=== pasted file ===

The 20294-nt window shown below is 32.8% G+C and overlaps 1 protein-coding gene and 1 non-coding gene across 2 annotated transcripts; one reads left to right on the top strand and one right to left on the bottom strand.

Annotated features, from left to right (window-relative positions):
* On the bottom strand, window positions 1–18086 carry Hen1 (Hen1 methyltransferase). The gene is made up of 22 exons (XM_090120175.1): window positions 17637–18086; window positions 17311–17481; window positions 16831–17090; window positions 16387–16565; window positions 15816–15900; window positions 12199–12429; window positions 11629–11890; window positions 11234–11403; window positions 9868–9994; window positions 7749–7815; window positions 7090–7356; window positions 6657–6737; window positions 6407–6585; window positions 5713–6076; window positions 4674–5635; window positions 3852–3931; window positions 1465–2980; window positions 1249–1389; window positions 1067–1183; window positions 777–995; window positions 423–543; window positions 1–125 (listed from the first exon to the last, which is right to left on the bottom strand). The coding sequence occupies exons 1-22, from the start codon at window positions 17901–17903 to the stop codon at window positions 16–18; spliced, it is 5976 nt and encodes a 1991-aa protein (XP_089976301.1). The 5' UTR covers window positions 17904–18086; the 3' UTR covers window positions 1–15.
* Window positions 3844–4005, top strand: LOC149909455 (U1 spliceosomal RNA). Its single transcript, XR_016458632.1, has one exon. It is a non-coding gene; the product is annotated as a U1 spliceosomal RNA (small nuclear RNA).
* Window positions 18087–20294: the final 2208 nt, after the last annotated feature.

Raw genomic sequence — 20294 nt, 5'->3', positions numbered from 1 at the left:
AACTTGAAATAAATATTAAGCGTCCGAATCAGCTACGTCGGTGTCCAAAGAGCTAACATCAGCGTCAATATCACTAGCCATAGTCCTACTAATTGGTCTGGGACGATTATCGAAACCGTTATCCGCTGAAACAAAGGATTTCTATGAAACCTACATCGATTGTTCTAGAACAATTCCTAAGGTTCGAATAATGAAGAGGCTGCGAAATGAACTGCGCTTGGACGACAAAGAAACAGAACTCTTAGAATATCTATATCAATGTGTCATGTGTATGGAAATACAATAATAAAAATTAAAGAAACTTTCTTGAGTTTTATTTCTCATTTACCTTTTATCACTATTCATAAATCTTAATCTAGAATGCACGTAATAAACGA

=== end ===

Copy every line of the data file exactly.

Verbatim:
The 20294-nt window shown below is 32.8% G+C and overlaps 1 protein-coding gene and 1 non-coding gene across 2 annotated transcripts; one reads left to right on the top strand and one right to left on the bottom strand.

Annotated features, from left to right (window-relative positions):
* On the bottom strand, window positions 1–18086 carry Hen1 (Hen1 methyltransferase). The gene is made up of 22 exons (XM_090120175.1): window positions 17637–18086; window positions 17311–17481; window positions 16831–17090; window positions 16387–16565; window positions 15816–15900; window positions 12199–12429; window positions 11629–11890; window positions 11234–11403; window positions 9868–9994; window positions 7749–7815; window positions 7090–7356; window positions 6657–6737; window positions 6407–6585; window positions 5713–6076; window positions 4674–5635; window positions 3852–3931; window positions 1465–2980; window positions 1249–1389; window positions 1067–1183; window positions 777–995; window positions 423–543; window positions 1–125 (listed from the first exon to the last, which is right to left on the bottom strand). The coding sequence occupies exons 1-22, from the start codon at window positions 17901–17903 to the stop codon at window positions 16–18; spliced, it is 5976 nt and encodes a 1991-aa protein (XP_089976301.1). The 5' UTR covers window positions 17904–18086; the 3' UTR covers window positions 1–15.
* Window positions 3844–4005, top strand: LOC149909455 (U1 spliceosomal RNA). Its single transcript, XR_016458632.1, has one exon. It is a non-coding gene; the product is annotated as a U1 spliceosomal RNA (small nuclear RNA).
* Window positions 18087–20294: the final 2208 nt, after the last annotated feature.

Raw genomic sequence — 20294 nt, 5'->3', positions numbered from 1 at the left:
AACTTGAAATAAATATTAAGCGTCCGAATCAGCTACGTCGGTGTCCAAAGAGCTAACATCAGCGTCAATATCACTAGCCATAGTCCTACTAATTGGTCTGGGACGATTATCGAAACCGTTATCCGCTGAAACAAAGGATTTCTATGAAACCTACATCGATTGTTCTAGAACAATTCCTAAGGTTCGAATAATGAAGAGGCTGCGAAATGAACTGCGCTTGGACGACAAAGAAACAGAACTCTTAGAATATCTATATCAATGTGTCATGTGTATGGAAATACAATAATAAAAATTAAAGAAACTTTCTTGAGTTTTATTTCTCATTTACCTTTTATCACTATTCATAAATCTTAATCTAGAATGCACGTAATAAACGA